I can’t help sharing feedback from someone I’ve never met, who wrote me after cooking a famous no-packaging vegan stew based on my video to make seitan and stew in a few minutes:
That person wrote:
I just used your recipe and made a soup lunch for my family. Turned out fantastic and was extremely quick to make. Thank you for sharing!
I’ve tried to make seitan before but never had much success with it. I would let the dough come together in the food process with many ingredients and spices. I would then form a large seitan roast which I tried pressure cooking, boiling, and baking. I think the combination of cutting the seitan into small chunks and pressure cooking it as you suggest is why it cooked so well. I also appreciate how by forming it with my hands in the way you show I only dirtied a single bowl rather than the entire food processor. I think it’s smart how you add only soy sauce because it adds the two most important flavors being salt and umami.
For the soup ingredients I kept it similar to your and went with the seitan you demo, split peas, brown rice, vegetable broth, carrots, chard, ginger, and olive oil.
I know your primary intention was to teach how to quickly make seitan but I also learned I could cook and serve ginger without pealing it. I’ve been cooking Indian curries (from vegan Richa’s cookbook) for many years now which so this knowledge will save me prep time in the future. I might still peel it depending on the recipe but it’s nice to know I can serve ginger “rustic style.”
I think the only thing I would add to your recipe is a tablespoon of oil to prevent foaming and keep the pressure cooker safe. I also might do a dash of garlic but that’s because I’m a garlic addict.
Thanks again and I hope you keep making videos and sharing with the community.
I know that YouTube stars get millions of views and hundreds of thousands of people trying their things. Still, I enjoy the thrill and I responded:
Thank you for sharing back. Reading it warms my heart. After all, other people enjoying nature’s bounty is why I posted. I after my first week challenging myself to avoid packaged food, I spent three months getting past steamed vegetables over legumes with salt, pepper, vinegar, and spices. But constraints breed creativity, and sticking with it led to that formula.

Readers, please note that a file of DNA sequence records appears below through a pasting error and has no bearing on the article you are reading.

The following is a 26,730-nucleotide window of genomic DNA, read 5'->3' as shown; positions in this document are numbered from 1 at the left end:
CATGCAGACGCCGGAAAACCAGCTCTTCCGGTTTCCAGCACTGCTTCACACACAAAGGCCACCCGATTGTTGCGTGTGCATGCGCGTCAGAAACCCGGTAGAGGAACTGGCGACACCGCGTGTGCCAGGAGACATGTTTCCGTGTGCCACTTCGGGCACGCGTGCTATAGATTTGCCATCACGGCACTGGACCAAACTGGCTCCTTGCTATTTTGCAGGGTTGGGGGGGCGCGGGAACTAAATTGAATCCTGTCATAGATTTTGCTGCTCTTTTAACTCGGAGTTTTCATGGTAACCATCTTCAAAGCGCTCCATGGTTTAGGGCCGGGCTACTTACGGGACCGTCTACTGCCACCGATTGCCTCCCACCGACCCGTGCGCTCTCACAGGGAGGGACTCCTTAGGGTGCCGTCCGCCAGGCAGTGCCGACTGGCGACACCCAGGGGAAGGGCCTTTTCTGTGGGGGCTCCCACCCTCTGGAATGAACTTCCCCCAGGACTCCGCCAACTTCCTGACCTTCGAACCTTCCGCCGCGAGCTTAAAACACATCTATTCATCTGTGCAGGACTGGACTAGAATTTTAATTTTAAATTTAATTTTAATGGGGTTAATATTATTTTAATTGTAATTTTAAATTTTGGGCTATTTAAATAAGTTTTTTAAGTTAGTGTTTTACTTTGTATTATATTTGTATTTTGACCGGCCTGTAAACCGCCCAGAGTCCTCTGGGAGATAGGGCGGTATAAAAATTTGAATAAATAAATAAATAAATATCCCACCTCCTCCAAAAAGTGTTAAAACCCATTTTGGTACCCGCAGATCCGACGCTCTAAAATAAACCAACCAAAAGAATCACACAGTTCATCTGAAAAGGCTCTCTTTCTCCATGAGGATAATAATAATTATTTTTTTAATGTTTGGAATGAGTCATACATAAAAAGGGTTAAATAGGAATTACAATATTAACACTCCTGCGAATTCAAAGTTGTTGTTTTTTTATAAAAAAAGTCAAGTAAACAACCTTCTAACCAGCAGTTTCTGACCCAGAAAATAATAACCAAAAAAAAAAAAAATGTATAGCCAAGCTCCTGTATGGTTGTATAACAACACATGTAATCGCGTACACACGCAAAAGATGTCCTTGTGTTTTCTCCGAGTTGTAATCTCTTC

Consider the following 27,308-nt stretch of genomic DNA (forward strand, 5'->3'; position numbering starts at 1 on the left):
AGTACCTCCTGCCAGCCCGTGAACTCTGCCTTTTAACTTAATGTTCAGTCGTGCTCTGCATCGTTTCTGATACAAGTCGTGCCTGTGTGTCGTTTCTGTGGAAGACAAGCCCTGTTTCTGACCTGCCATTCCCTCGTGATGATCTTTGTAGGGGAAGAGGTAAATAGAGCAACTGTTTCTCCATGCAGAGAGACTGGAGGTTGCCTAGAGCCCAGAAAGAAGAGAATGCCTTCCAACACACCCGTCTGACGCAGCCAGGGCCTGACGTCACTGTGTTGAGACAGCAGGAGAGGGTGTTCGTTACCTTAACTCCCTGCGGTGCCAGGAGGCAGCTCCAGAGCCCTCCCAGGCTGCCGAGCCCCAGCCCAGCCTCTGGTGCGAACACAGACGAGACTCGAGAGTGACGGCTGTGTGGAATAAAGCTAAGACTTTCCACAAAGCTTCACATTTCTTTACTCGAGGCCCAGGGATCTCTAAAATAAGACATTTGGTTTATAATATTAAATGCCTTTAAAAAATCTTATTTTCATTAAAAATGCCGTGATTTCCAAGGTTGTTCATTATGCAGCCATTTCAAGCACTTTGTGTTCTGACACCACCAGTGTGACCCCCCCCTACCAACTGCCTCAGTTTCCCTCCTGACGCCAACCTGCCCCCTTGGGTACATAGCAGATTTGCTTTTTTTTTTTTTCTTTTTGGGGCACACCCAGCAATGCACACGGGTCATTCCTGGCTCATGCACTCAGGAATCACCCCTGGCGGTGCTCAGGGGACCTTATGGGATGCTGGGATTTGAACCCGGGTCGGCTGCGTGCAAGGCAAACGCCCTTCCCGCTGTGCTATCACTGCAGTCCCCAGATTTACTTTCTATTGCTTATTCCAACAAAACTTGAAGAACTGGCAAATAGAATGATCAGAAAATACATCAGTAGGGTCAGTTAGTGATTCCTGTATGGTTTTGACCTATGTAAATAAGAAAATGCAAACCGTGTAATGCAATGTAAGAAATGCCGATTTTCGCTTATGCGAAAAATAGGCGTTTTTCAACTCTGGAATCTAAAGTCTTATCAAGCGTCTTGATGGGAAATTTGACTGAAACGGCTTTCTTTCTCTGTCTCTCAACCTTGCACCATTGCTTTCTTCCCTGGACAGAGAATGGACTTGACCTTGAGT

I noticed you didn’t include nutritional yeast. I recommend it. In a few quarts of stew I put a quarter to half a cup and it adds tons of flavor. Then you don’t need vegetable broth, if you buy it packaged.
I recently simplified the seitan process even more. I put the whole blob in to cook, then pull it out first after cooking and dice it then. It saves time because it’s easier to cut when more firm.
I kept putting less and less oil in until I put in zero. For a while I worried about foaming, but no problems after at least a few hundred times. I prefer nuts for the feel of fat. Avocados are unbelievable in these stews, but I only buy local so only do it when someone who doesn’t know brings them over.
Garlic I put in after cooking since cooking it dilutes the flavor too much. Onions too. I can put them in right when I open so the stew’s heat cooks them or just raw on top of the stew, which I do more.
Besides videos, for another view of mine on food, you may like this podcast episode: https://shows.acast.com/leadership-and-the-environment/episodes/319-avoid-doof.
Oh yeah, I did a workshop in the Bronx last weekend to teach in person my stews. I feel a calling to help end food deserts. Here are pictures: https://joshuaspodek.com/my-second-bronx-cooking-workshop-to-fill-in-food-deserts-in-one-of-new-york-citys-most-beautiful-spots.
Read my weekly newsletter
On initiative, leadership, the environment, and burpees